stricken with schizophrenia and suffered from hallucinations and delusions. He
was certain he could hear Princess Diana and John Kennedy talking to him. He
spent much of the next two decades in mental institutions and group homes.
Michael, by contrast, was completely unaffected by the mental disorder. He went
to university, became a computer programmer, got married and had a family.
Medical researchers have long been baffled by such cases. How could two people
who inherit virtually identical genes and grow up together turn out so
different? Neither conventional genetics nor environmental influences seem to
offer a convincing explanation.
But now an emerging field of research known as epigenetics may solve the riddle
of schizophrenia and shed light on other complex inherited disorders, including
manic depression, diabetes, rheumatoid arthritis and some cancers. It may even
explain how personality is shaped in early infancy.
Epigenetics is the study of gene regulation -- or what turns genes on and off.
Researchers speculate that twins can be born with the same DNA, but undergo
subtle changes in which different genes are activated, giving rise to different
Dr. Arturas Petronis heads a research team at the Centre for Addiction and
Mental Health in Toronto studying genetic snippets of schizophrenics and
non-schizophrenics. "If we can understand schizophrenia . . . then we should
also be able to understand other complex diseases," he says, noting that his
researchers have already discovered "significant" differences between the two
Epigenetic factors can alter the activity of genes in a variety of ways without
fundamentally changing the genes themselves. One process is methylation:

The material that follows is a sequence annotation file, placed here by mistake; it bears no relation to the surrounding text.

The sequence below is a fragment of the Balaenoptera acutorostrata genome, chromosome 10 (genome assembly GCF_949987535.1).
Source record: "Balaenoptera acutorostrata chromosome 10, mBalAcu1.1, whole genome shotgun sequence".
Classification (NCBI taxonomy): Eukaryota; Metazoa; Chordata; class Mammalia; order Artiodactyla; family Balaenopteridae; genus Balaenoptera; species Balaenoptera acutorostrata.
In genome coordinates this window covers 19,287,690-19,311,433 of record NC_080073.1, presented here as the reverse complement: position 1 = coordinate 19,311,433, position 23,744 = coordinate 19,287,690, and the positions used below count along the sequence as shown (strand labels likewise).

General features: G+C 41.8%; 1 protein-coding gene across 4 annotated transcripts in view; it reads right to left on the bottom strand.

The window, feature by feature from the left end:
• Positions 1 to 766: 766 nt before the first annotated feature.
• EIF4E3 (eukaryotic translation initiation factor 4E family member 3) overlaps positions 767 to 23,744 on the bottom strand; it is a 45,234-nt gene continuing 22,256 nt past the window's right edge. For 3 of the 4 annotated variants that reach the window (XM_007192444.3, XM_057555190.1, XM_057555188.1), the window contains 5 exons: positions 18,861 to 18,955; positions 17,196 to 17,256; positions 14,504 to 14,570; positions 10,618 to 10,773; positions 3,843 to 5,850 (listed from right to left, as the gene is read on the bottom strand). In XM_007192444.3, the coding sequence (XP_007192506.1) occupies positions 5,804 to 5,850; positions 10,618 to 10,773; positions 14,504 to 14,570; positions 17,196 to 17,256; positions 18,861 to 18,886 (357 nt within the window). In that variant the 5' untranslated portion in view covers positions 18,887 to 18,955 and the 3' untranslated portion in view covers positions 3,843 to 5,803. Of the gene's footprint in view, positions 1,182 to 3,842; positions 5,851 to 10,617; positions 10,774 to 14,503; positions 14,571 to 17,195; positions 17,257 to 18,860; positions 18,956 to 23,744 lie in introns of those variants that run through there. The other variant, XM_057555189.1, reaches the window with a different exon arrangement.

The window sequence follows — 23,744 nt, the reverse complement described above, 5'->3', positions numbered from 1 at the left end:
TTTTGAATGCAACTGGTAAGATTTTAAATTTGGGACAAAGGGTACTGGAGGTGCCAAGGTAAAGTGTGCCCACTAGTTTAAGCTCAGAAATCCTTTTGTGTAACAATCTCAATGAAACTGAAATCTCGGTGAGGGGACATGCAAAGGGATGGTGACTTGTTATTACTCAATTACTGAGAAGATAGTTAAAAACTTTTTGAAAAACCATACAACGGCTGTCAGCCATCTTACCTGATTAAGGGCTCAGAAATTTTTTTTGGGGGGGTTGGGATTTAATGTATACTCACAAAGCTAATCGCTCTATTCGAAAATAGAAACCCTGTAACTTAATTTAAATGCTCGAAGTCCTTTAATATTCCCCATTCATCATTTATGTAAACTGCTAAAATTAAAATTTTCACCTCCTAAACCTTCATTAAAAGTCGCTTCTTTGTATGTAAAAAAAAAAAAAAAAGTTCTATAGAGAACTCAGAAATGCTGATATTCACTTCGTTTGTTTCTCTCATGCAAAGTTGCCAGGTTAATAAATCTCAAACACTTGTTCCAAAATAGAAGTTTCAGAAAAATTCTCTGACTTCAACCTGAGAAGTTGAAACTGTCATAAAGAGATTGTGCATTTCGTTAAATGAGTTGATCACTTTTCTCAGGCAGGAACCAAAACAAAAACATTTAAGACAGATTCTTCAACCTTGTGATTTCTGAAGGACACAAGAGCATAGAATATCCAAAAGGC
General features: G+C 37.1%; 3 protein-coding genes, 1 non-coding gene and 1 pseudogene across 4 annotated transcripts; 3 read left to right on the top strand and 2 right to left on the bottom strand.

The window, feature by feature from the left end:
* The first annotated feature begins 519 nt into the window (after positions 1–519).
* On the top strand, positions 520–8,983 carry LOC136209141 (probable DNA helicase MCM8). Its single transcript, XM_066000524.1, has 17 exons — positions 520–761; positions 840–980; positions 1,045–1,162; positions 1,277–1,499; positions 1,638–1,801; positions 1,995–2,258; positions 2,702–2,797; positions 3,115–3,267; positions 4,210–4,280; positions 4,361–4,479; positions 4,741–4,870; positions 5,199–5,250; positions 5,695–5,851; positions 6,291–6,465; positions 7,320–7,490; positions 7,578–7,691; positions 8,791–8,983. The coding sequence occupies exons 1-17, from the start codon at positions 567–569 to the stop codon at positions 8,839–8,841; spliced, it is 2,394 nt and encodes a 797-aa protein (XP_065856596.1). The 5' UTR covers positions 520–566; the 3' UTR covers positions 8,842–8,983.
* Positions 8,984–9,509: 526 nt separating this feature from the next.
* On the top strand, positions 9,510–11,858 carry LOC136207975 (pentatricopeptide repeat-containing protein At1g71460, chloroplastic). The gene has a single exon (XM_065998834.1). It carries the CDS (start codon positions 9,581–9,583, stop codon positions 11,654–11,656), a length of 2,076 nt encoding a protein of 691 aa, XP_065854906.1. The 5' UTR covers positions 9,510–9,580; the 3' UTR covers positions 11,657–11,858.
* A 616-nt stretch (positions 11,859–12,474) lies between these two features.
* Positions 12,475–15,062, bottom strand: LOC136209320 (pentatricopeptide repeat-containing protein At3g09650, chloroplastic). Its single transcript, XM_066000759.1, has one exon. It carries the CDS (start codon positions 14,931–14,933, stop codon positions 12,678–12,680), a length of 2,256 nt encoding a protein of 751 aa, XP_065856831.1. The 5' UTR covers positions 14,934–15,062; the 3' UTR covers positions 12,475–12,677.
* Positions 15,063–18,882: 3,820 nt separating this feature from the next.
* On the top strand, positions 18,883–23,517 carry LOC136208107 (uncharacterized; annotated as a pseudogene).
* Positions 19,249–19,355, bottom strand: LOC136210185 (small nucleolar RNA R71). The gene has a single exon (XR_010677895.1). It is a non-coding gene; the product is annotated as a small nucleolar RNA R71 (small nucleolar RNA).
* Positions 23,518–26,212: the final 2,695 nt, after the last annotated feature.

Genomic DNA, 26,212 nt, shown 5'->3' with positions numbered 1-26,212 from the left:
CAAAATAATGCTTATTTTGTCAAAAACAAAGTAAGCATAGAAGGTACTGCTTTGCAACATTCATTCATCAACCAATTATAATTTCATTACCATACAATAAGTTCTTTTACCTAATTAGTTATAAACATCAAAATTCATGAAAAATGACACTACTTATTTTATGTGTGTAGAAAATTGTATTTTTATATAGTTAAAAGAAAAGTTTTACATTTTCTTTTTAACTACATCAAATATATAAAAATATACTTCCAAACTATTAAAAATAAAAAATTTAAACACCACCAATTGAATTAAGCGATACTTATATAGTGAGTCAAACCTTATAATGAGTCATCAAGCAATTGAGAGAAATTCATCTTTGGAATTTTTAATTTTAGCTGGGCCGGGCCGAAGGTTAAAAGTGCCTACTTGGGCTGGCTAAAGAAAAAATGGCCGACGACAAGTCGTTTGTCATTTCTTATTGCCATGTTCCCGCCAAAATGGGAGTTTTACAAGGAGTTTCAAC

Specific molecules, know as methyl groups, made up of one carbon and three
hydrogen atoms, attach themselves to various genes and act like keys in locks,
shutting down some of them.
Researchers are now investigating the possibility that an accumulation of tiny
mistakes during epigenetic regulation could set the stage for a disease. Rather
than being caused by a major mutation in the DNA sequence, a disease may arise
because genes remain active or inactive when they shouldn't.
"We are not saying that DNA sequence variation is totally irrelevant to complex
diseases," said Dr. Petronis. "There are some clear examples, such as certain
breast cancers, where this is the case. But there are many other conditions in
which epigenetic misregulation seems to fit the story very well."
It's unlikely that entire genes would be actually shut off. Instead, their
activity may simply be adjusted up or down -- just enough to trigger a disease.
The first major overhaul of epigenetic factors occurs at the time of conception.
When the egg and sperm meet to form an embryo, each has a different pattern of
methylated genes. The old methyl groups are stripped away and then reform on
specific genes as new cells develop in the rapidly growing fetus. Some of the
patterns appear to be passed down from the mother, and others from the father,